Mr. Speaker, yesterday the World Health Organization declared the global COVID-19 outbreak a pandemic. Today the organization's director-general recommended a four-pronged strategy: first, prepare and be ready; second, detect, prevent and treat; third, reduce and suppress; and fourth, innovate and improve.

The scale and speed of transmission around the world is of grave concern to Canadians. What proactive measures is the government taking to implement this strategy to combat COVID-19?

HealthOral Questions

2:30 p.m.

Thunder Bay—Superior North Ontario

Liberal

Patty Hajdu LiberalMinister of Health

Mr. Speaker, the member opposite has outlined many of the steps we are taking and in fact have had as a strategy since we first noticed those outbreaks in Wuhan so long ago. It is hard to imagine that we are here now.

It was very encouraging to hear a member from the opposition get up and use his S. O. 31 to talk about the fact that as Canadians, we are all going to have to pull together. This is a public health crisis that we have not seen in recent times. All of the measures the member opposite said are important. We have been working in all those four critical areas, and I am happy to report more as time goes on.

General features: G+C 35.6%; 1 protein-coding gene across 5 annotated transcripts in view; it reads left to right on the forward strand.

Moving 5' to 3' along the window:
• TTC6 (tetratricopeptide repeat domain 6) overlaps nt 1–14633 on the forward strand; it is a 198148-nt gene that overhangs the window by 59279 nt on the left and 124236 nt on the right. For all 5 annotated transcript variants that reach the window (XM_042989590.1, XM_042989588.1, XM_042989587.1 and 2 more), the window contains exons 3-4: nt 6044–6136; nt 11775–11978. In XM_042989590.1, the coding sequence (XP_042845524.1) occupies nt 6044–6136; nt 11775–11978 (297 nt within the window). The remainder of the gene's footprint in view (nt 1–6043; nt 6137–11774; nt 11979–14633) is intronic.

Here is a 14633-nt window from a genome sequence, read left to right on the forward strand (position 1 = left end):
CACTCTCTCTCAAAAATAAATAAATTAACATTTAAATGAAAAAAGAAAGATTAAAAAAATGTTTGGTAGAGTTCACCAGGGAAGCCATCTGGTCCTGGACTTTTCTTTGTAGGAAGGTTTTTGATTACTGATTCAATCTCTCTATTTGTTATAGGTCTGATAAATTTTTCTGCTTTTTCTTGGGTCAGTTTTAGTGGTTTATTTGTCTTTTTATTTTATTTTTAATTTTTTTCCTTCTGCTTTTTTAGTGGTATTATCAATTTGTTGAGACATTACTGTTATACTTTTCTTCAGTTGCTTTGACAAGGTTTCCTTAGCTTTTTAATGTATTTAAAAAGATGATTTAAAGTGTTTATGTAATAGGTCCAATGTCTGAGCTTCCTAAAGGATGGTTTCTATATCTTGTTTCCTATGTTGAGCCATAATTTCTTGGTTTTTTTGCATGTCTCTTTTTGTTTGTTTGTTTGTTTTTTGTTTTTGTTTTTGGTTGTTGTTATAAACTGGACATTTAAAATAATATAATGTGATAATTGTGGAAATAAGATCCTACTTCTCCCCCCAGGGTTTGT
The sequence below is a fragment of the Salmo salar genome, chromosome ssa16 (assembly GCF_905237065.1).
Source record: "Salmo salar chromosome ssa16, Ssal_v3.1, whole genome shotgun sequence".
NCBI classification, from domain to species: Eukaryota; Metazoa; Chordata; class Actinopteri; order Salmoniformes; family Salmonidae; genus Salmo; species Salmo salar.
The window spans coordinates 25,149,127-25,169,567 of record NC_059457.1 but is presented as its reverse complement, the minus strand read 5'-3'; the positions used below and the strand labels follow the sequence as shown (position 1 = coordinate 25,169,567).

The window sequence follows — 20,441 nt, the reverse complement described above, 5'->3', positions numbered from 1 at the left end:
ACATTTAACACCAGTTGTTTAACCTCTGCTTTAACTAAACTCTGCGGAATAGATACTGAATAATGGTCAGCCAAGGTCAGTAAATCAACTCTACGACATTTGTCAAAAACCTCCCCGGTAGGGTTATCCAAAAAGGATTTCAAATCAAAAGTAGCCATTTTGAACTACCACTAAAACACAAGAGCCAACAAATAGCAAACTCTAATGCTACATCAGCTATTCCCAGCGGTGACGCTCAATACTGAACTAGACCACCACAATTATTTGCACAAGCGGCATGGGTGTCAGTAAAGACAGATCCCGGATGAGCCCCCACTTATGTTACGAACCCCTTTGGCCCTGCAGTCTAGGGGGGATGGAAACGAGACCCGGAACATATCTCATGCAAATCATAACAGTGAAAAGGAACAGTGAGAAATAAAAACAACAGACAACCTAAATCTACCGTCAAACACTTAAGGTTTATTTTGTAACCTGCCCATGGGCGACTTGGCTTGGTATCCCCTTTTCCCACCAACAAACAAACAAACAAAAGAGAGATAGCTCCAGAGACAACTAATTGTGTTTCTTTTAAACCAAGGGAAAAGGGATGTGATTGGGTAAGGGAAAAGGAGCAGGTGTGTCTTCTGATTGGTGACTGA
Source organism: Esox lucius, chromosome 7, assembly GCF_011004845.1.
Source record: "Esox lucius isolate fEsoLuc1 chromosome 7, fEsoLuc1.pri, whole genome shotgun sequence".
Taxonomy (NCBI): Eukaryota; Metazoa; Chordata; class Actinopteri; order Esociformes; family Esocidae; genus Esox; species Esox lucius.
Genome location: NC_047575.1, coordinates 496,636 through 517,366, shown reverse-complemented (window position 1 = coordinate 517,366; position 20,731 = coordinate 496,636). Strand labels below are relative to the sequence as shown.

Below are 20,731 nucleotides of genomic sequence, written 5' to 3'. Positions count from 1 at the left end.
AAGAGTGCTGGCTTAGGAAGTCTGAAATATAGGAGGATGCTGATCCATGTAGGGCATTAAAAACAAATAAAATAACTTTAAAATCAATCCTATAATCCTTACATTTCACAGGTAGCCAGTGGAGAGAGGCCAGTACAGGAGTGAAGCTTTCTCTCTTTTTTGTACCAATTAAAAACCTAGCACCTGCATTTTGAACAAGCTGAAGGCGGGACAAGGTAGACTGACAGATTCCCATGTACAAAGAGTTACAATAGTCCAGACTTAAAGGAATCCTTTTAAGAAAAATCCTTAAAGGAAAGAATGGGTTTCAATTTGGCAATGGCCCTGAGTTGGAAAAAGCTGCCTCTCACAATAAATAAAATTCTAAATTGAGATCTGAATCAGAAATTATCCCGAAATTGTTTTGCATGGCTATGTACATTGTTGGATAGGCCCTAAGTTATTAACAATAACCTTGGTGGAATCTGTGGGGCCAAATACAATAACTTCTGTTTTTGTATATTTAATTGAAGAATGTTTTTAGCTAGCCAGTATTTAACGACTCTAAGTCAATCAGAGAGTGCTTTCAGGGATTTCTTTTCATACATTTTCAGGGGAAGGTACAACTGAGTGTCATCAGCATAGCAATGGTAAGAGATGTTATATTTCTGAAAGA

HealthOral Questions

2:30 p.m.

Conservative

Leona Alleslev Conservative Aurora—Oak Ridges—Richmond Hill, ON

Mr. Speaker, more needs to be done. All around the world major events are being cancelled and companies are proactively taking action to slow the spread of the coronavirus.

The NBA and the NHL have suspended their seasons. The International Olympic Committee is considering hosting the Olympics without spectators. Major companies like CIBC, Royal Bank and BMO are finding ways to introduce social distancing.

Will the government show leadership and introduce telework for federal employees?

HealthOral Questions

2:30 p.m.

Québec Québec

Liberal

Jean-Yves Duclos LiberalPresident of the Treasury Board

Mr. Speaker, I appreciate my colleague's question.

Speaking as President of the Treasury Board, as a government, we have a responsibility not only to work with public servants, but also to ensure that they have a safe workplace that protects their health and the health of their loved ones and co-workers.